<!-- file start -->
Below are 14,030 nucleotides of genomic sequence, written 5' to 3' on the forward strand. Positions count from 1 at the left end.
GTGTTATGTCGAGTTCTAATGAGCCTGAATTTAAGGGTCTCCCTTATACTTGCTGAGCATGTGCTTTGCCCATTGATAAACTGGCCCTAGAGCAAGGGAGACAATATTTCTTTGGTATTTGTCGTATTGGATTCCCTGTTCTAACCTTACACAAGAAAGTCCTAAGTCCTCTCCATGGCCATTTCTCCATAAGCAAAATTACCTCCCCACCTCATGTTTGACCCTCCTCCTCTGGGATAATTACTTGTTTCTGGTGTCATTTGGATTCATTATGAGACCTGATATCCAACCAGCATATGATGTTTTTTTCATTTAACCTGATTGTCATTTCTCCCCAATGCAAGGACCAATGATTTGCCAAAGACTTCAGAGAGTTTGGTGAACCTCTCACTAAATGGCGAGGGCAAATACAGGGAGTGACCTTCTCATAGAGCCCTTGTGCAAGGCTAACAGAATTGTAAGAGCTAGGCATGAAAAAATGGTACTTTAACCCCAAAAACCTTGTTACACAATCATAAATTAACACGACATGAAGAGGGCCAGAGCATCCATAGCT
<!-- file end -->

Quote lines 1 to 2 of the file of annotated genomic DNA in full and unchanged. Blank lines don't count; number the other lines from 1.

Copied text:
Below are 14,030 nucleotides of genomic sequence, written 5' to 3' on the forward strand. Positions count from 1 at the left end.
GTGTTATGTCGAGTTCTAATGAGCCTGAATTTAAGGGTCTCCCTTATACTTGCTGAGCATGTGCTTTGCCCATTGATAAACTGGCCCTAGAGCAAGGGAGACAATATTTCTTTGGTATTTGTCGTATTGGATTCCCTGTTCTAACCTTACACAAGAAAGTCCTAAGTCCTCTCCATGGCCATTTCTCCATAAGCAAAATTACCTCCCCACCTCATGTTTGACCCTCCTCCTCTGGGATAATTACTTGTTTCTGGTGTCATTTGGATTCATTATGAGACCTGATATCCAACCAGCATATGATGTTTTTTTCATTTAACCTGATTGTCATTTCTCCCCAATGCAAGGACCAATGATTTGCCAAAGACTTCAGAGAGTTTGGTGAACCTCTCACTAAATGGCGAGGGCAAATACAGGGAGTGACCTTCTCATAGAGCCCTTGTGCAAGGCTAACAGAATTGTAAGAGCTAGGCATGAAAAAATGGTACTTTAACCCCAAAAACCTTGTTACACAATCATAAATTAACACGACATGAAGAGGGCCAGAGCATCCATAGCT